In my opinion, the poverty level is a very uncertain and meaningless standard, but if you measured it by that, they never in their whole lives had an income that came anywhere close to the poverty level. And yet...

They never regarded themselves as poor, because they were self-sufficient. They might be in difficult economic straits, we never had any great luxuries or anything, but we always had enough to eat. We always were clothed so that we were not a scandal, or a shame on the community. None of us would have said we were poor. We certainly were not rich. Many a night, early in my life, I heard my mother and father stay up at night worrying about where they would get the money to pay the bills the next day. From time to time they would have to borrow from friends or relatives or something to meet the tab. From time to time they would what's known as "kite checks". That is, write checks for the future, if they didn't have any money to pay on, but they expected to get the money by the time they came around. But at the same time, they were hard-working, independent people, who always made a living in the sense that I mention. But, they were not intellectuals in any way. And it wouldn't have occurred to them to comment on my interest in mathematics or economics, because that wouldn't have been meaningful to them. That was not their realm of discourse.

Remember, I was a first-generation American. I think you will find this same experience in many families. I know it's the same experience my wife and her family, her peers had. Their parents were enormously anxious for them to be educated and schooled. There is no doubt about that. My parents, insofar as they could, would have sacrificed anything to make it possible for me to go to college. My family had one great piece of good fortune during the Depression: my older sister, who worked for Western Union, the telegraph company. She was employed throughout the Depression. She was unmarried and lived at home, with the family, so they had a steady source of income. I was able to earn my own way throughout college, and as I say ended up with a little kitty. The only year I was really in trouble was my first year of graduate study at Chicago. Fortunately, I borrowed money from my mother and my sister that I was later able to repay. A hundred dollars or something like that, not a great amount.

My wife's brother, who became a very important economist, Aaron Director, was himself an immigrant to this country. One of these remarkable stories, like Arthur Burns. Arthur Burns came over to the United States at the age of 12, I think, from Austria, not speaking a word of English of course. By the time he was 23, he had gone through elementary school, high school, graduated from college, and was a member of Phi Beta Kappa, and so on. The same thing with my brother-in-law, Aaron. He came at about the age of twelve, not speaking a word of English, and in ten years, he was a graduate of Yale. His mother would occasionally send him five or ten dollars, because that's all she could scrape up, but the rest of it he had to earn on his own. And so did I.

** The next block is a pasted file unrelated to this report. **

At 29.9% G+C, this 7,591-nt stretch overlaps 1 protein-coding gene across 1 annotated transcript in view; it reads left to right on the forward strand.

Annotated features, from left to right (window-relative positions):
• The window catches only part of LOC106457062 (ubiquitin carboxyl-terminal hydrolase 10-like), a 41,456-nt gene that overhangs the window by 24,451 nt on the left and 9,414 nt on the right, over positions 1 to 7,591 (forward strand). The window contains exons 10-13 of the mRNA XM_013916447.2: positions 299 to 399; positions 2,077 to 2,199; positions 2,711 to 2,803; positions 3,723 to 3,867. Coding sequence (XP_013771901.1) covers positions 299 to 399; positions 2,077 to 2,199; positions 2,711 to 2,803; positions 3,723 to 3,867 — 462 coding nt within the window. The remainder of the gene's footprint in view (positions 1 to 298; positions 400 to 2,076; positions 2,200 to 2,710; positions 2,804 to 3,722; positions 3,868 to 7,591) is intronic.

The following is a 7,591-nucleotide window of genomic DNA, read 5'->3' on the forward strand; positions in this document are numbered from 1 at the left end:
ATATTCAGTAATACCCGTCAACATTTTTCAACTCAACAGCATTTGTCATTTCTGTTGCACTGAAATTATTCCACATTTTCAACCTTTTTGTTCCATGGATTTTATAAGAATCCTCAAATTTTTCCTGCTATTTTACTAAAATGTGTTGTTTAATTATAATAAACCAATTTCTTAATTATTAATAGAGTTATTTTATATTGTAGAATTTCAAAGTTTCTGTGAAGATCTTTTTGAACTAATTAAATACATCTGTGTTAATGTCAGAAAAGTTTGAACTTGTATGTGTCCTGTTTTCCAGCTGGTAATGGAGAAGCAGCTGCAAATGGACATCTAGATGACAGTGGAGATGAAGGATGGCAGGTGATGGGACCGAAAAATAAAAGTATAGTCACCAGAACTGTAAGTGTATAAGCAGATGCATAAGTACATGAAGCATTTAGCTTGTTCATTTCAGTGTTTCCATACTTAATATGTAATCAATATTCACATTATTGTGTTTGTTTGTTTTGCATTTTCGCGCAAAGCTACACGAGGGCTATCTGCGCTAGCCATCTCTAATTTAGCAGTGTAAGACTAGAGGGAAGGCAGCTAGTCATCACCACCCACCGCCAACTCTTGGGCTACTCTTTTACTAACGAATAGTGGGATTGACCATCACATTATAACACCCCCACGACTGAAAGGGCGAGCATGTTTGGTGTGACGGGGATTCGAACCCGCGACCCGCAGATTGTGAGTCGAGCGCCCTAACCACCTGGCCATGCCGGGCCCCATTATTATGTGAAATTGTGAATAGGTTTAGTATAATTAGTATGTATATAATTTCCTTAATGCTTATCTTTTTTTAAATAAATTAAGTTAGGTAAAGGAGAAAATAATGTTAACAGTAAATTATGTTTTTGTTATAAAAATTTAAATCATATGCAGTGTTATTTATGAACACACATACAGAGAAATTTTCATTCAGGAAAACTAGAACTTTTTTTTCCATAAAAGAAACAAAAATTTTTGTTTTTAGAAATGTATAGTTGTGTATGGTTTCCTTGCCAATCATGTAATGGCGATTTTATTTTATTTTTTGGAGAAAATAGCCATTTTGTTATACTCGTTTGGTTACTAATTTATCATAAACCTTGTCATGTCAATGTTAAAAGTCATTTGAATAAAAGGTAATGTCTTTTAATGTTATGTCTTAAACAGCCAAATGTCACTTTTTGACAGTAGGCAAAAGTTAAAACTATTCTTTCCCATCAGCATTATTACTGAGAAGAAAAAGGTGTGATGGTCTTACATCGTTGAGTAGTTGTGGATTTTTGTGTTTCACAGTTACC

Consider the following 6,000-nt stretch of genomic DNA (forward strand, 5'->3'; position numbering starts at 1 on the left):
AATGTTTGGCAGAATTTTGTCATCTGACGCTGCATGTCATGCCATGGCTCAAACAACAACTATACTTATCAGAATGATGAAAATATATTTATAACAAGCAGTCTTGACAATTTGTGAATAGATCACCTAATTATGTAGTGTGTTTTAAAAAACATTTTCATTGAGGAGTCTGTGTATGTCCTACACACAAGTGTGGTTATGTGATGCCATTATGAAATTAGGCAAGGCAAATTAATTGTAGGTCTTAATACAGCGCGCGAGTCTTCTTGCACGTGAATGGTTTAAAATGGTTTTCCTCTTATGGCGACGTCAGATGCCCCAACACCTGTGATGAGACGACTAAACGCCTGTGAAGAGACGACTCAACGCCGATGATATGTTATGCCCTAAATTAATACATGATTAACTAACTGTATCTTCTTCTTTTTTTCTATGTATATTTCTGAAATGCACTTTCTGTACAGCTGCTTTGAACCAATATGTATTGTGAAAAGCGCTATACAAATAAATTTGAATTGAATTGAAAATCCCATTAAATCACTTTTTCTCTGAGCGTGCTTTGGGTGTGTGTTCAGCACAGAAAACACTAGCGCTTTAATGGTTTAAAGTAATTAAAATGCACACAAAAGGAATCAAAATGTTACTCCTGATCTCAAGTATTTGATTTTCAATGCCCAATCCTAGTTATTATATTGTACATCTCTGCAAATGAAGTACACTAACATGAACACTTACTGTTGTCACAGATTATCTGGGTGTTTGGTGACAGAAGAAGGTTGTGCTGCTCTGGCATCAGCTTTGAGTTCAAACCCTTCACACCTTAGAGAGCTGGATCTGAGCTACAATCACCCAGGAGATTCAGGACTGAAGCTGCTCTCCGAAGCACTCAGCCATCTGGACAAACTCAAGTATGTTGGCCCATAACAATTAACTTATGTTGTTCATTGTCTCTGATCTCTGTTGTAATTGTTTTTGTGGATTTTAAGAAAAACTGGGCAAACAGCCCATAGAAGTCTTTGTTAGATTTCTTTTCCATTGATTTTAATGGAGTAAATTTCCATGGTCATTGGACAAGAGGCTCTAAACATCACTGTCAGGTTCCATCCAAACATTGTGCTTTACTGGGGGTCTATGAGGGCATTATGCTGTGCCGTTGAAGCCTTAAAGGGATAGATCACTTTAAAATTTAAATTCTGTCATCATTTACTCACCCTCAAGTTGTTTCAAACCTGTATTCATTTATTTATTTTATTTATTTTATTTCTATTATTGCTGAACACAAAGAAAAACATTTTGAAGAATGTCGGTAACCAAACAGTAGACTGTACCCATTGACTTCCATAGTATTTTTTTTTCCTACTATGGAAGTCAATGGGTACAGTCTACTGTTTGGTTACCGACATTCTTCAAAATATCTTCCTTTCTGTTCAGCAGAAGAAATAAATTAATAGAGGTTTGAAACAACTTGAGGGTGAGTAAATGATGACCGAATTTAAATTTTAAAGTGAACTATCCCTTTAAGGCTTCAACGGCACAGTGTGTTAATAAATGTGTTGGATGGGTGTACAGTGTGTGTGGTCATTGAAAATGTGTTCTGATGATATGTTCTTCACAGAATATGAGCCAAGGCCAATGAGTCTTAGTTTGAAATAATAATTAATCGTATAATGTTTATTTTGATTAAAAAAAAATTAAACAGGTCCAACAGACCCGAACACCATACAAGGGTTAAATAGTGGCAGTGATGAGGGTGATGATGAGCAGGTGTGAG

This idea that's present now, that somehow or other it is necessary to have great government subsidies to enable people to go to college is not true. At no time, and our own experience show it, has it been impossible for people who had the requisite desire and ambition, who are willing to work hard -- at no time was it impossible for them to get through college. Scholarships for tuition, for paying the cost, those all are very helpful and I think are very desirable. But, I think our present arrangements under which we subsidize -- so extensively -- people on an across-the-board basis, without a question of merit or anything or a need, are very undesirable.

Anyway, that's a separate question. But to go back to your question, people like me were of a new generation, and we were in a different world. It wasn't our parents' world. The world they had grown up in had been an altogether different world. So if I had said to my mother, "I'm going to be interested in mathematics," she would have said "What's that?" Let me emphasize, it was not because they were uninterested, or unwilling to make sacrifices. Not because they didn't value intellectual activities very highly, but because they were not sophisticated.

But they were willing to support you in what you wanted to do?

Milton Friedman: Yes, whatever you wanted to do. Because they trusted your judgment in those areas far more than they did their own.

What about your interests as a young person. Were you a big reader?

Milton Friedman: Of course. I read everything. I grew up in a small town, Rahway, New Jersey. I had a small library, the Rahway public library, and I exhausted whatever they had on their shelves. I read through the Rahway library from beginning to end.